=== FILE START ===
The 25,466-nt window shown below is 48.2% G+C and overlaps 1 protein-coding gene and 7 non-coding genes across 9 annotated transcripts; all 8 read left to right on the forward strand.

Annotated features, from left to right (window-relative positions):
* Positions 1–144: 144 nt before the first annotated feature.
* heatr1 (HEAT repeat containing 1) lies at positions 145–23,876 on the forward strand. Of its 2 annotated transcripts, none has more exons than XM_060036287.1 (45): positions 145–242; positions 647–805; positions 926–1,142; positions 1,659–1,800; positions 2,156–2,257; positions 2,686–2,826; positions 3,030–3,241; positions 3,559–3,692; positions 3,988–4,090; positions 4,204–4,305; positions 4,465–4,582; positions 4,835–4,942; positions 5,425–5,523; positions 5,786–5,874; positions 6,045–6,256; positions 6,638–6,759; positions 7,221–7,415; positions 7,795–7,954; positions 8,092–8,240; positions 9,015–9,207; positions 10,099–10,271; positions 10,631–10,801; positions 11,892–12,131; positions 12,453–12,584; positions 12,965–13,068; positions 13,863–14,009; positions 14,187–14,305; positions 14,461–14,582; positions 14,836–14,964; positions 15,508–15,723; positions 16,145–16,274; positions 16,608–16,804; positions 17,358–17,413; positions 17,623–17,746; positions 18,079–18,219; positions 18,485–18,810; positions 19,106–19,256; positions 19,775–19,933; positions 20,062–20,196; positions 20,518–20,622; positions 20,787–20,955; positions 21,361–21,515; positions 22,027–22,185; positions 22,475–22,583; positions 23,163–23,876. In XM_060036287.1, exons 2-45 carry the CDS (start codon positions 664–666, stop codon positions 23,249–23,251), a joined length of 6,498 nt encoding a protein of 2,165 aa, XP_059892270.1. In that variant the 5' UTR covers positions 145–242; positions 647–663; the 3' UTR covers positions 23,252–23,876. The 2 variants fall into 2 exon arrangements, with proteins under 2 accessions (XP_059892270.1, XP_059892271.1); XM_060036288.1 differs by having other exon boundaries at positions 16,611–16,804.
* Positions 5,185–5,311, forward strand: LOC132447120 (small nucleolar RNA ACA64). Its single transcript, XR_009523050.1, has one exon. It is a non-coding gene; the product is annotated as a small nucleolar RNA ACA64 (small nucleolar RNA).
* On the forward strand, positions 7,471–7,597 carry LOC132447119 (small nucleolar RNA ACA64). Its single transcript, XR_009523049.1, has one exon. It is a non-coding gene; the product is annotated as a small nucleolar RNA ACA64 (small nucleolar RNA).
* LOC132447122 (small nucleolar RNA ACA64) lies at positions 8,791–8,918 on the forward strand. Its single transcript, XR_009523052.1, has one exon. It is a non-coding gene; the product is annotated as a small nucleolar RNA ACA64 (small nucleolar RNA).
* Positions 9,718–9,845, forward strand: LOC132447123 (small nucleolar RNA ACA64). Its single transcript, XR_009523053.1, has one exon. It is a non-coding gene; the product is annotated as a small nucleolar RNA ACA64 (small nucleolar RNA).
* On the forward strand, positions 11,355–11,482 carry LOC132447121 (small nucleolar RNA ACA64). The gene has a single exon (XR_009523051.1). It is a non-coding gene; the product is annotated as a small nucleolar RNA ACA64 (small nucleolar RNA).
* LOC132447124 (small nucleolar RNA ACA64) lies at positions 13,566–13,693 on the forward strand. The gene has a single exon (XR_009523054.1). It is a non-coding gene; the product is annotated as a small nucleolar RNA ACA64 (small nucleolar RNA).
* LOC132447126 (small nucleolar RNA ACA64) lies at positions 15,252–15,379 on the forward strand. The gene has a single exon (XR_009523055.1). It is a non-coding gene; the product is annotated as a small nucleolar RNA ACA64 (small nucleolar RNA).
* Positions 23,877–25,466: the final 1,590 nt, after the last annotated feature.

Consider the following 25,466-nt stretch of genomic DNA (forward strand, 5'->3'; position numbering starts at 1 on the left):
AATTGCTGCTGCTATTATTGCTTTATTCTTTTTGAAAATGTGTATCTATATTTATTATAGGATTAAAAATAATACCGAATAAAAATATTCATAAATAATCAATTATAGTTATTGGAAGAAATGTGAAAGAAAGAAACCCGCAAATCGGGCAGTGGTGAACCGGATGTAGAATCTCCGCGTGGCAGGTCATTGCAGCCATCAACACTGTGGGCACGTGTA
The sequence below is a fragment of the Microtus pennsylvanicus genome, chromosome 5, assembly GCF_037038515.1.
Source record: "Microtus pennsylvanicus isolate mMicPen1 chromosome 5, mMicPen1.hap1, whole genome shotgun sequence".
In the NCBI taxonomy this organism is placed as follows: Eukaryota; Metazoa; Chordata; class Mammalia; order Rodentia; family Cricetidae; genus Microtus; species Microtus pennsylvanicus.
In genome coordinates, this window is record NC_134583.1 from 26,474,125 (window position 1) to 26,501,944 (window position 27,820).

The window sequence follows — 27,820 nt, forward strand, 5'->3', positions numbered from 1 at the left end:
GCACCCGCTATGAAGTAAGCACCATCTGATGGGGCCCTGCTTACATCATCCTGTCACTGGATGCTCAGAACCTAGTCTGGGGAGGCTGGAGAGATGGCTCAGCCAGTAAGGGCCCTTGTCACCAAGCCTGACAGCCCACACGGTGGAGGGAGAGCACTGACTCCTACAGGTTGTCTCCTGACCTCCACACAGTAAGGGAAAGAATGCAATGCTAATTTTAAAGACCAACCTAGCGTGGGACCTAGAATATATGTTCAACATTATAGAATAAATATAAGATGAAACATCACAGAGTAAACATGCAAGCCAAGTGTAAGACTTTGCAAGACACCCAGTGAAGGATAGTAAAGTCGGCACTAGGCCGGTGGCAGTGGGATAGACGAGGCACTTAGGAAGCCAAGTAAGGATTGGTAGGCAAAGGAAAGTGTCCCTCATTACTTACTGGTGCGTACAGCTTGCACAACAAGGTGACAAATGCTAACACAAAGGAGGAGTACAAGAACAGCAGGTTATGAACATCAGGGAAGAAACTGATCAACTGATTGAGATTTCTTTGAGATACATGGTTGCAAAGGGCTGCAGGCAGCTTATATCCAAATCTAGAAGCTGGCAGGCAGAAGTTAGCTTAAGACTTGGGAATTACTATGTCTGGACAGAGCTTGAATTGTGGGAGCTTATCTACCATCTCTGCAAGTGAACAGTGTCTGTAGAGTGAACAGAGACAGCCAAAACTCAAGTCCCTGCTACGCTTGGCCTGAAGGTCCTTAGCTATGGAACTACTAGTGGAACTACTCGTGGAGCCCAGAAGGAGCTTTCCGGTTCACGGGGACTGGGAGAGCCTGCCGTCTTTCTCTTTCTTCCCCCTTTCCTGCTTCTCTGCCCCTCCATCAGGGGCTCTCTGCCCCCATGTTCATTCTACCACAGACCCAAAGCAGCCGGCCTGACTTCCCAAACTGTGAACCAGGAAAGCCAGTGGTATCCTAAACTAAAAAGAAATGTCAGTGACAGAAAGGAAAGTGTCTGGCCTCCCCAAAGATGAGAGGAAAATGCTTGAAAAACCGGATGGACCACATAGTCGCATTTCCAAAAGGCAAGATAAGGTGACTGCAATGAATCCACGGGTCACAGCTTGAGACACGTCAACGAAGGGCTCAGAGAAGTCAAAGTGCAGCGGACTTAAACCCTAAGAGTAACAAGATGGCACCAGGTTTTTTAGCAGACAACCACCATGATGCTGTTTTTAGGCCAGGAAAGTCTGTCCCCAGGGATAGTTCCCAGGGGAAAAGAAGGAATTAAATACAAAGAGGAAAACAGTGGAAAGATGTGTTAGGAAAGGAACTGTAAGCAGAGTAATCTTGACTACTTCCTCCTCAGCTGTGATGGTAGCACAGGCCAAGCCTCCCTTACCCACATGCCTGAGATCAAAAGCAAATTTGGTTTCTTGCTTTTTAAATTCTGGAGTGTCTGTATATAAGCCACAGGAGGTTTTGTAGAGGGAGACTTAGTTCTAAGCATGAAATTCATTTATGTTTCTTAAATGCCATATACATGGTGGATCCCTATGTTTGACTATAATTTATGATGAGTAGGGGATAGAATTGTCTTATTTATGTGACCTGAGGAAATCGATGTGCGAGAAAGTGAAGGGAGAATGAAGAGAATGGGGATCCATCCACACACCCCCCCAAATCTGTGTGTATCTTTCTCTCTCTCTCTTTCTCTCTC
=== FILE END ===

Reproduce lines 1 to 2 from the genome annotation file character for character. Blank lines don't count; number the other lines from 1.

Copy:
The 25,466-nt window shown below is 48.2% G+C and overlaps 1 protein-coding gene and 7 non-coding genes across 9 annotated transcripts; all 8 read left to right on the forward strand.

Annotated features, from left to right (window-relative positions):